Freedom as non-domination is a highly social sense of freedom – a free person is one who enjoys standing within social settings. And it is an institutional sense of freedom. The republican account of freedom looks at the relationships between people, and the institutional structures that guarantee freedom. So a person is not accounted free just because of a happy coincidence; she is only free if the world is organised in such a way that she is necessarily free.

This account of freedom can be used to explain what goes on when one person commits a crime against another. Very roughly, the person who commits the crime dominates the other, remove her freedom, and constrains her actions. The offender does not see the victim as a citizen, someone who enjoys freedom as non-domination.

I know, my account here is, well, thin, when it comes to crimes like rape and murder, and it could do with a lot more explanation. If you want to follow up on this, then the book to look for is Not Just Deserts: A Republican Theory of Criminal Justice, by John Braithwaite and Philip Pettit, (OUP: 1990). But the account does work quite nicely when it comes to the treatment of Indigenous Australians. For an incredibly long time, their citizenship was formally and literally denied, and even when that was changed, the treatment of Indigenous Australians by other Australians denied that Indigenous Australians had any rights, even, at its extremes, denied that they might have any status as human beings, and certainly denied them the same sort of status as other Australian citizens. They were totally dominated, treated as being of little account, treated as being some sort of irritation on the Australian polity.

So how to start restoring the status of Aboriginal people, as full citizens, as people who can stand tall and look the other in the eye, secure and respected in their freedom?

Braithwaite and Pettit argue that where a crime has been detected, and the offender convicted, then there should be recognition, recompense and reassurance. The offender must recognise that she has offended against the victim, compromising his standing as a citizen who enjoys freedom as non-domination. She must take steps to make good the victim’s losses, through compensation or whatever other steps are thought necessary. And she must reassure the victim that the actions or circumstances which created the crime will not re-occur.

I think Australia has done a lot of hard work with recognising that a great wrong occurred. To be sure, at least some people thought they were doing the right thing when Aboriginal children were taken from their families, in what we now know as the Stolen Generation, but whatever the intent of those who devised the polices and implemented them, the fact was that a great wrong occurred. (Rather than getting into “did it / didn’t it” occur discussions here, there’s a great post and links and comments thread – Debunking Windschuttle on Larvatus Prodeo for anyone who wants to argue that there never was a stolen generation.)

Some work on recompense is starting to happen, with claims against state and territory governments. More on that in a moment. It’s the third “R” I want to concentrate on, reassurance.

The victim needs to know that she will not be vulnerable to the crime again. She needs to know, not just the the offence is recognised, and the compensation has been paid, but that it will never reoccur. That’s why the apology is so important. After all, if it was only about recognition and recompense, then in a perverse market solution, it could become okay to commit crimes, provided you paid the price afterwards. Payment rendered for goods taken. And of course, transactions can always be repeated.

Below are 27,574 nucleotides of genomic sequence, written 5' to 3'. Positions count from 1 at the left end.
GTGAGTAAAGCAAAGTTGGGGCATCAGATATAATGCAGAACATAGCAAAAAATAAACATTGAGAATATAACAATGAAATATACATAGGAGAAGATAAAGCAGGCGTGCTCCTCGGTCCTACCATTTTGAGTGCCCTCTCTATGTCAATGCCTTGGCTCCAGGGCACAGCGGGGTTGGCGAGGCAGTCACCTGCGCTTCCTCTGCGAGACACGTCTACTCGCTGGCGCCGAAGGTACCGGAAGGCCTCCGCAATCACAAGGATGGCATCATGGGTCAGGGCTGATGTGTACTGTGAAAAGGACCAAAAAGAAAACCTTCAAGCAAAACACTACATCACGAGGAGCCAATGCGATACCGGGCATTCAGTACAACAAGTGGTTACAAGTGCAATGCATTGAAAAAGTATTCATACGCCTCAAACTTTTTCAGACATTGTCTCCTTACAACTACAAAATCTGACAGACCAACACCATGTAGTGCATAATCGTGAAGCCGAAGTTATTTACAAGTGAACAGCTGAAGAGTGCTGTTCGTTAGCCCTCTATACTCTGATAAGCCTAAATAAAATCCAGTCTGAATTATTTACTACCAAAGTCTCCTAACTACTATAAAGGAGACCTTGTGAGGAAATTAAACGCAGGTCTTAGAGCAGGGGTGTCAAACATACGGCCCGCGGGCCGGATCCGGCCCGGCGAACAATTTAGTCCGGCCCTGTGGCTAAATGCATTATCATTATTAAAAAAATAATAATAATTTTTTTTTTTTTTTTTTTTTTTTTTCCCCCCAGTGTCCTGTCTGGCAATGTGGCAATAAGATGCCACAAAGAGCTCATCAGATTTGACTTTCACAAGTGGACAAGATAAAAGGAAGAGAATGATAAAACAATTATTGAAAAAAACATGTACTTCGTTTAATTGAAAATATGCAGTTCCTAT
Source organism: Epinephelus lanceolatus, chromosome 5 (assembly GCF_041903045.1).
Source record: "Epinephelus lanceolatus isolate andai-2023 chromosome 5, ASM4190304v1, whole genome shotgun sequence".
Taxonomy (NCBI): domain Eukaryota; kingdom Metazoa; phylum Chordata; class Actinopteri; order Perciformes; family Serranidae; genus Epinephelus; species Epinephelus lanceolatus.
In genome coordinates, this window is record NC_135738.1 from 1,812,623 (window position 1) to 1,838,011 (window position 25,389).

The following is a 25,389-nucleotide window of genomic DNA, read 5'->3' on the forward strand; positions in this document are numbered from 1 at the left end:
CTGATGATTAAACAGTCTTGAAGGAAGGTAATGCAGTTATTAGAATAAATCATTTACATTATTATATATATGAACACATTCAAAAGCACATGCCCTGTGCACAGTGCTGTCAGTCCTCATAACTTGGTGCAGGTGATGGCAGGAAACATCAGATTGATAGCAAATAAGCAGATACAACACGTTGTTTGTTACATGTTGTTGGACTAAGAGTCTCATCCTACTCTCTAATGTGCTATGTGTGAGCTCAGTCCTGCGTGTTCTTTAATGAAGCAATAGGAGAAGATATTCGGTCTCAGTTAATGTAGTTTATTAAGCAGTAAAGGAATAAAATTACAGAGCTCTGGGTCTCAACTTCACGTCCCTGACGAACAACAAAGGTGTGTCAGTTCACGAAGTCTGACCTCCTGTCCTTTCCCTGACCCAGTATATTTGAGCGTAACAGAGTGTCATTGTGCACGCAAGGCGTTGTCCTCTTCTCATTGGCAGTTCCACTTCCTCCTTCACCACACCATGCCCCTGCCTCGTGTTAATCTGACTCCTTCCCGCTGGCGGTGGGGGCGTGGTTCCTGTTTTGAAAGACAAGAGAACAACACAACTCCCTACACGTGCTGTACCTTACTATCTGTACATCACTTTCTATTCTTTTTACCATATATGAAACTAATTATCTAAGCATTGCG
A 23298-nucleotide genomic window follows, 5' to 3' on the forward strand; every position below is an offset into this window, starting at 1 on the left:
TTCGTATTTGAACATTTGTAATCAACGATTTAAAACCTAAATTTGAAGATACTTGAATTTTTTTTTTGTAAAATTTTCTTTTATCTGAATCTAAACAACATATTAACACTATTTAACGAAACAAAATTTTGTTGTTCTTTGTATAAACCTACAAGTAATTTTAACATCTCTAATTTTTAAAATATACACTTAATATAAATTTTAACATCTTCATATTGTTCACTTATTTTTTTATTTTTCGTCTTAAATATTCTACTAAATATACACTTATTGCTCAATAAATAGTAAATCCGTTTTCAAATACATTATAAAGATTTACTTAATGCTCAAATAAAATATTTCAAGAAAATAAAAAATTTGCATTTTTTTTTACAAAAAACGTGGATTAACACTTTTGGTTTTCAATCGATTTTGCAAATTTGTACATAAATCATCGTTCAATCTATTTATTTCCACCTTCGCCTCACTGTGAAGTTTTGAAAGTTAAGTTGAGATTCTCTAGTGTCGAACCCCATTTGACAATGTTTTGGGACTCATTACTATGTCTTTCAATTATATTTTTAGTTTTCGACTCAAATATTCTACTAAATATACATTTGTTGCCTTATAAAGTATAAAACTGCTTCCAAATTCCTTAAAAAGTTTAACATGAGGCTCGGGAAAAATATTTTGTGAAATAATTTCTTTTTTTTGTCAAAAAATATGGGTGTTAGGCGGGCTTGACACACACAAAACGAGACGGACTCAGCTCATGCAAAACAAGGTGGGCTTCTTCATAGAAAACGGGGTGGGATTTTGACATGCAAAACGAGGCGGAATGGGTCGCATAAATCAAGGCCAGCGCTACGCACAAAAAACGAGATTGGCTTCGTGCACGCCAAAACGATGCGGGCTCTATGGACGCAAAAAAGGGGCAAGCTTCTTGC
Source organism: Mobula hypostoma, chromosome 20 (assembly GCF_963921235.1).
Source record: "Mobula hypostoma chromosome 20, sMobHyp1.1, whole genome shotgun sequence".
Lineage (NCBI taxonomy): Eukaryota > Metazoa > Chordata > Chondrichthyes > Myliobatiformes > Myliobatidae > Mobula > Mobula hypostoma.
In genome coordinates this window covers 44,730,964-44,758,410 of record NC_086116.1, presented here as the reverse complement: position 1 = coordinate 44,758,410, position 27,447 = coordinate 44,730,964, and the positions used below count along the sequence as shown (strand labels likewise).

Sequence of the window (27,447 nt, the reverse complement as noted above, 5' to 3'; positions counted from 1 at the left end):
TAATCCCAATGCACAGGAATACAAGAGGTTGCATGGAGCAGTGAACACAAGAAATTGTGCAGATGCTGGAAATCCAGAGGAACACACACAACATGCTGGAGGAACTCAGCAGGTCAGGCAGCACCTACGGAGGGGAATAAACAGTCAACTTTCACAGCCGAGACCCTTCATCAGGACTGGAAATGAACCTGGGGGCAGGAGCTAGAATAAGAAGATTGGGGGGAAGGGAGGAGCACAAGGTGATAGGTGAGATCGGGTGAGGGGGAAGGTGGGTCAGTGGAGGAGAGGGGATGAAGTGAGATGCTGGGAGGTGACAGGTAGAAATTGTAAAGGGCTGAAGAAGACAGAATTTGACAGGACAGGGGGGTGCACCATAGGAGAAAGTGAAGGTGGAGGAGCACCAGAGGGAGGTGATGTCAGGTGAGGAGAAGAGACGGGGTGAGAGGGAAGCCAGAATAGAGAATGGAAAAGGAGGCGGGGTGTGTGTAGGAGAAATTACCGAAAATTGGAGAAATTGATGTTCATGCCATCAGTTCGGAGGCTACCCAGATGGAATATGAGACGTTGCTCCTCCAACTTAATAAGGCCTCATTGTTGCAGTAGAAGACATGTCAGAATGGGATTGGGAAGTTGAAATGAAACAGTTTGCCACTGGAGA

That’s why standing up and saying sorry matters so very much. The apology ties the recognition and recompense together, and binds them into a reassurance that the crime will not happen again.

Of course, paying compensation reinforces the strength of the apology. It turns the words from being mere words, into a genuine and sincere acknowledgement of past wrongs, and a clear signal that all efforts will be made to ensure that such a crime will not occur again, that the victims of the crime are no longer vulnerable to domination, that they are free citizens standing tall and proud.

That means that the next steps that the Rudd government takes are very important. From the outside at least, the recent John Howard inspired incursion into Aboriginal communities in the Northern Territory looks suspiciously like another version of the Stolen Generation. In addition, so far, Rudd has not talked about recompense. However, for today, that should not detract from the enormous step that has been taken with the apology. And the apology contained this important sentence:

We today take this first step by acknowledging the past and laying claim to a future that embraces all Australians.

It’s a first step.

Alas, this morning we had time only to watch the apology itself, and a little of Mr Rudd’s speech, before we had to take the girls to school. We don’t know how long we will be living in Australia – it could be a few years, or it could be forever. There’s a good chance that our girls will become Australians in substance, not just form (they all have Australian citizenship, by birth or by descent, in addition to NZ citizenship). As Australians, I think that it is important for them to know that they witnessed the moment when the leader of the nation had the courage and the integrity to say, “Sorry.”

Update over the break.
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It only took until the 21st century

Sometimes, instead of the same old policies with different faces, elections make real changes. Like at last putting in place a leader who recognises that Aboriginal people exist, that they existed in Australia long before other people existed in Australia, and that the other people who came to Australia treated its first human inhabitants shamefully.

I plan to write something sensible about why saying sorry, as well as doing sorry, is so important on the day that the apology is formally given (Wednesday 13 February). But in the meantime, another change – for the VERY FIRST TIME, a traditional welcome to country by Indigenous elders has been held in the Australian federal Parliament.